After several years in denial, Lance Armstrong finally admitted to using performance-enhancing drugs during his long professional cycling career. Often considered to be one of the greatest American athletes ever, in addition to being one of the world’s most famous, Armstrong now joins an infamous select group of professional athletes who vehemently denied cheating, then buckling under enormous pressure to come clean, while begging for the public’s forgiveness.
In the first half of an interview that aired on the Oprah Winfrey Network and via her website this evening, Ms. Winfrey immediately asked the most pressing questions that demanded an answer from a somber Armstrong – In succession, he affirmed that he used performance enhancing substances, EPO, blood doping, transfusions, used HGH, cortisone, testosterone, other banned substances and used illegal substances in all seven of his consecutive Tour de France victories.
Now 41 and banned for life from professional cycling by the U.S. Anti-Doping Agency (USADA), Armstrong’s admission represents an epic fall from grace in a drug-enhanced career that began in the 1990s and made a fortune worth an estimated $100-125 million. In addition to being stripped of his seven Tour de France titles last October, the International Olympic Committee (IOC) also stripped Armstrong of the bronze medal he earned during the 2000 Summer Olympic Games in Sydney.
Lance Armstrong’s responses to Oprah Winfrey’s inquiry were mostly short, cursory responses and frequently with a “yes” or a “no.” However he did apologize by saying:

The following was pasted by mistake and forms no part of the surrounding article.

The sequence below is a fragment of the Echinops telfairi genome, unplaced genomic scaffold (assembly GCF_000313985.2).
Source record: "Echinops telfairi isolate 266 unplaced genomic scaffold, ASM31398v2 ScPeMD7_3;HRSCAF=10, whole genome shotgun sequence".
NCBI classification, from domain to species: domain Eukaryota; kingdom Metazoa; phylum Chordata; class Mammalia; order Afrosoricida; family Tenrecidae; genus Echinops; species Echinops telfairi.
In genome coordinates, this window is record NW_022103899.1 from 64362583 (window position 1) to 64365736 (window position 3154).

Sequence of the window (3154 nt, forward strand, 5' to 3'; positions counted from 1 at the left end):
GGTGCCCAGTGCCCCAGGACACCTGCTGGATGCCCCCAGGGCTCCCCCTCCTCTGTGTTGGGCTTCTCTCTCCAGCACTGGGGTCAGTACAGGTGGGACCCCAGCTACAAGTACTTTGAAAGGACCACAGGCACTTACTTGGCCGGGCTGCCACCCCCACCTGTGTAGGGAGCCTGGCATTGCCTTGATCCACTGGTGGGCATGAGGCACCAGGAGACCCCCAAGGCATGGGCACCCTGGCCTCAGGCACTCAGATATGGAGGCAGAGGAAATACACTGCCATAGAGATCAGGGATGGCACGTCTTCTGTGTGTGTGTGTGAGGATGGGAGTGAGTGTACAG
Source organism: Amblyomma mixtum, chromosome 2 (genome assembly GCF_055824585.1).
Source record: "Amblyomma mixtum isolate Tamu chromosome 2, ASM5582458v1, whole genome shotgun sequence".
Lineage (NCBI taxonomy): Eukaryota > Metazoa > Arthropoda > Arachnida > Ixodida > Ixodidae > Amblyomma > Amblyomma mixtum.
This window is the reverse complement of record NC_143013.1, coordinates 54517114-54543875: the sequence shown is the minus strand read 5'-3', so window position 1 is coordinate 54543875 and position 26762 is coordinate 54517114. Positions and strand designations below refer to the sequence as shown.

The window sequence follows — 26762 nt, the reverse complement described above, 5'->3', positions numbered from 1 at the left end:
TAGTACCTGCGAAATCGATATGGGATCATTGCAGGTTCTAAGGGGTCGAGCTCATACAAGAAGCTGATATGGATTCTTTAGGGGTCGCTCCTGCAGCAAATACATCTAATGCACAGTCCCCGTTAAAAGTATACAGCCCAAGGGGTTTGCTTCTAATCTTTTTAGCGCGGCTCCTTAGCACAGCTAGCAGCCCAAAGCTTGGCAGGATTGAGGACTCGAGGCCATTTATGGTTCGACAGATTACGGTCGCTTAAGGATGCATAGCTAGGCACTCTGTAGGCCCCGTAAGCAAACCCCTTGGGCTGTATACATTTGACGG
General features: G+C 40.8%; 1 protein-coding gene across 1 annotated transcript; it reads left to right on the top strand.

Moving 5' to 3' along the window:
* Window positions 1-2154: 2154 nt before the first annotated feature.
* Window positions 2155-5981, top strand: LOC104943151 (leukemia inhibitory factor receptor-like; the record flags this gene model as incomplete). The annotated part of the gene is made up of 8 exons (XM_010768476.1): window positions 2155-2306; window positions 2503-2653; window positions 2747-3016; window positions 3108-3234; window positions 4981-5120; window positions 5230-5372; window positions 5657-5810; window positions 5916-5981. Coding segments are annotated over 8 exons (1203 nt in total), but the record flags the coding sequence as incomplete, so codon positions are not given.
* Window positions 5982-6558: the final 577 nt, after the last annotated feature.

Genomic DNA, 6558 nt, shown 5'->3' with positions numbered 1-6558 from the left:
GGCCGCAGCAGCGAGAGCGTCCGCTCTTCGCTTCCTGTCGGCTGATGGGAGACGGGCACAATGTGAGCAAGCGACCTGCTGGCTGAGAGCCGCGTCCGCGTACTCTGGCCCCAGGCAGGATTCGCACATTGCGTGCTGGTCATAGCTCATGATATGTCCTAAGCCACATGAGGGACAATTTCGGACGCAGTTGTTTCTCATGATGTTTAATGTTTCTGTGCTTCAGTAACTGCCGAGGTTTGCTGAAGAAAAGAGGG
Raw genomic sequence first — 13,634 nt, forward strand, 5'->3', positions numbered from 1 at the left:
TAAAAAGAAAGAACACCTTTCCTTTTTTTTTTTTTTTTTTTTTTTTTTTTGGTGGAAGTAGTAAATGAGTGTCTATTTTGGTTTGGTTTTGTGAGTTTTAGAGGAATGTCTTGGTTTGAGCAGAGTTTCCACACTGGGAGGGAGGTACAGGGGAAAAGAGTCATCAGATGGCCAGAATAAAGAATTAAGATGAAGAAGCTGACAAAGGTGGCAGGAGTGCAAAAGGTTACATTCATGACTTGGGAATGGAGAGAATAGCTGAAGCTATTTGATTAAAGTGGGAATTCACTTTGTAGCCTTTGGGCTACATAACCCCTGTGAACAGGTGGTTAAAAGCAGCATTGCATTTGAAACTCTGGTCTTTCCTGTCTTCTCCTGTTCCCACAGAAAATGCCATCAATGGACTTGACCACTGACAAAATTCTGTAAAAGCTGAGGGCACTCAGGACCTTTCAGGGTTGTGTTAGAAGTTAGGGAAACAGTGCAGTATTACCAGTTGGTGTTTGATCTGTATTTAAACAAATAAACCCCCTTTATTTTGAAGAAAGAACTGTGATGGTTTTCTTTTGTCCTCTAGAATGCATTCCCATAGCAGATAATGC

"It's a major flaw, and it's a guy who expected to get whatever he wanted and to control every outcome. And it's inexcusable. And when I say there are people who will hear this and never forgive me, I understand that. I do."
Many cycling analysts and fans suspect that Armstrong finally relented despite lying under oath because he wants to return to athletic competition such as a marathon. Yet now that he has confessed to a multitude of illegal substance use over a span of nearly 20 years, the fallen hero may slapped with an equal amounts of lawsuits that are likely to argued for many more years.
There are millions of fans who have admired and respected Lance Armstrong, particularly for his battle to overcome stage three testicular cancer. Three years after he was first diagnosed, he won his first of seven consecutive Tour de France titles, an incredible feat, given that no other cyclist in Tour de France history had won more than five.
During his long run at the Tour, legions of fans worldwide donated millions to his non-profit organization, Livestrong for cancer research and these same fans wore his products, from yellow wristbands to Livestrong jerseys. Yet now after years of the adulation and idolization of Lance Armstrong, he said of his admission in tonight’s interview is “too late, too late probably for most people and that’s my fault. I view this situation as one big lie….” Yes it is probably too late for forgiveness from everyone at the Livestrong Foundation, to fans, friends and family. And yes, it is certainly his fault. Time will only tell what will be written in this second half of Lance Armstrong’s life.